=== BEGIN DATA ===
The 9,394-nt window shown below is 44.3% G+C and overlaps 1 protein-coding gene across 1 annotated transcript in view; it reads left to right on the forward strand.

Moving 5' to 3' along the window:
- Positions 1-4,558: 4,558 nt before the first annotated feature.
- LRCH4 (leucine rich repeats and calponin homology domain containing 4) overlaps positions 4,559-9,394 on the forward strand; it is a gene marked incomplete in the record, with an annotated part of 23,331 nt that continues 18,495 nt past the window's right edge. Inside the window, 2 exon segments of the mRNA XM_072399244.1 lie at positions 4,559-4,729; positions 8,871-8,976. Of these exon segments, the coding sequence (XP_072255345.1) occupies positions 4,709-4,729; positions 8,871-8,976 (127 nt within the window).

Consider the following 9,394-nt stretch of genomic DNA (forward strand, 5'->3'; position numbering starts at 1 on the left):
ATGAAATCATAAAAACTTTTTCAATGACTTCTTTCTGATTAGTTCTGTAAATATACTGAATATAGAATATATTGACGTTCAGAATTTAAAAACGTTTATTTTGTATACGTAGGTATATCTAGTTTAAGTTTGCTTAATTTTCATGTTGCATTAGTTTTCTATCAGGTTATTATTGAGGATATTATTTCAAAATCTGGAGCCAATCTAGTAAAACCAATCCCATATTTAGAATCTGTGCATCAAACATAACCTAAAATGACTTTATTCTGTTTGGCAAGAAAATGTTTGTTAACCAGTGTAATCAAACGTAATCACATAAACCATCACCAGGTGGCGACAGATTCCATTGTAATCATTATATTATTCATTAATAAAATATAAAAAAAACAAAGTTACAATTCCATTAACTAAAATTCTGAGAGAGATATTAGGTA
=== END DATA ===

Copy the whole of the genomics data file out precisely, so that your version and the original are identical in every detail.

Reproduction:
The 9,394-nt window shown below is 44.3% G+C and overlaps 1 protein-coding gene across 1 annotated transcript in view; it reads left to right on the forward strand.

Moving 5' to 3' along the window:
- Positions 1-4,558: 4,558 nt before the first annotated feature.
- LRCH4 (leucine rich repeats and calponin homology domain containing 4) overlaps positions 4,559-9,394 on the forward strand; it is a gene marked incomplete in the record, with an annotated part of 23,331 nt that continues 18,495 nt past the window's right edge. Inside the window, 2 exon segments of the mRNA XM_072399244.1 lie at positions 4,559-4,729; positions 8,871-8,976. Of these exon segments, the coding sequence (XP_072255345.1) occupies positions 4,709-4,729; positions 8,871-8,976 (127 nt within the window).

Consider the following 9,394-nt stretch of genomic DNA (forward strand, 5'->3'; position numbering starts at 1 on the left):
ATGAAATCATAAAAACTTTTTCAATGACTTCTTTCTGATTAGTTCTGTAAATATACTGAATATAGAATATATTGACGTTCAGAATTTAAAAACGTTTATTTTGTATACGTAGGTATATCTAGTTTAAGTTTGCTTAATTTTCATGTTGCATTAGTTTTCTATCAGGTTATTATTGAGGATATTATTTCAAAATCTGGAGCCAATCTAGTAAAACCAATCCCATATTTAGAATCTGTGCATCAAACATAACCTAAAATGACTTTATTCTGTTTGGCAAGAAAATGTTTGTTAACCAGTGTAATCAAACGTAATCACATAAACCATCACCAGGTGGCGACAGATTCCATTGTAATCATTATATTATTCATTAATAAAATATAAAAAAAACAAAGTTACAATTCCATTAACTAAAATTCTGAGAGAGATATTAGGTA